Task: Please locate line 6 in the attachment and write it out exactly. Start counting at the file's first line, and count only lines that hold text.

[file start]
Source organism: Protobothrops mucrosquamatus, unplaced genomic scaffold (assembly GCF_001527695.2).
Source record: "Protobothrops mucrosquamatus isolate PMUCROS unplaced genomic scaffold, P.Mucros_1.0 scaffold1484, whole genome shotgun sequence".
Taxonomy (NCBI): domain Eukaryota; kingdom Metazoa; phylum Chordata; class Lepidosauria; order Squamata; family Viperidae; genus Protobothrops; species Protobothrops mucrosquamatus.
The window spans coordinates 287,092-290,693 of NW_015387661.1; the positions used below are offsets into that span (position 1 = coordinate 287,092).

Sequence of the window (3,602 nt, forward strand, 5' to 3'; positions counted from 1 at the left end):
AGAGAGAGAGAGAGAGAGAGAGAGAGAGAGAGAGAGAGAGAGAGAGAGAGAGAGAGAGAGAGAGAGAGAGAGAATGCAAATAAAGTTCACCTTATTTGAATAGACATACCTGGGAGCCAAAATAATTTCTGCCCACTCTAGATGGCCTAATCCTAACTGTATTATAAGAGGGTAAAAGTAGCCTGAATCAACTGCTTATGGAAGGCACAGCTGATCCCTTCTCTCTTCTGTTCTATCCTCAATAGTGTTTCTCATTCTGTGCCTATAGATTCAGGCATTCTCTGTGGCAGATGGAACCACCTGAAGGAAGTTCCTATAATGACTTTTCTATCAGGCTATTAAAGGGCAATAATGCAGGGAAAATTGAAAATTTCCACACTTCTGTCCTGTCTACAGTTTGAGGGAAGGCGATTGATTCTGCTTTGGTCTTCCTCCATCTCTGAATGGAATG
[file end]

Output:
AGAGAGAGAGAGAGAGAGAGAGAGAGAGAGAGAGAGAGAGAGAGAGAGAGAGAGAGAGAGAGAGAGAGAGAGAATGCAAATAAAGTTCACCTTATTTGAATAGACATACCTGGGAGCCAAAATAATTTCTGCCCACTCTAGATGGCCTAATCCTAACTGTATTATAAGAGGGTAAAAGTAGCCTGAATCAACTGCTTATGGAAGGCACAGCTGATCCCTTCTCTCTTCTGTTCTATCCTCAATAGTGTTTCTCATTCTGTGCCTATAGATTCAGGCATTCTCTGTGGCAGATGGAACCACCTGAAGGAAGTTCCTATAATGACTTTTCTATCAGGCTATTAAAGGGCAATAATGCAGGGAAAATTGAAAATTTCCACACTTCTGTCCTGTCTACAGTTTGAGGGAAGGCGATTGATTCTGCTTTGGTCTTCCTCCATCTCTGAATGGAATG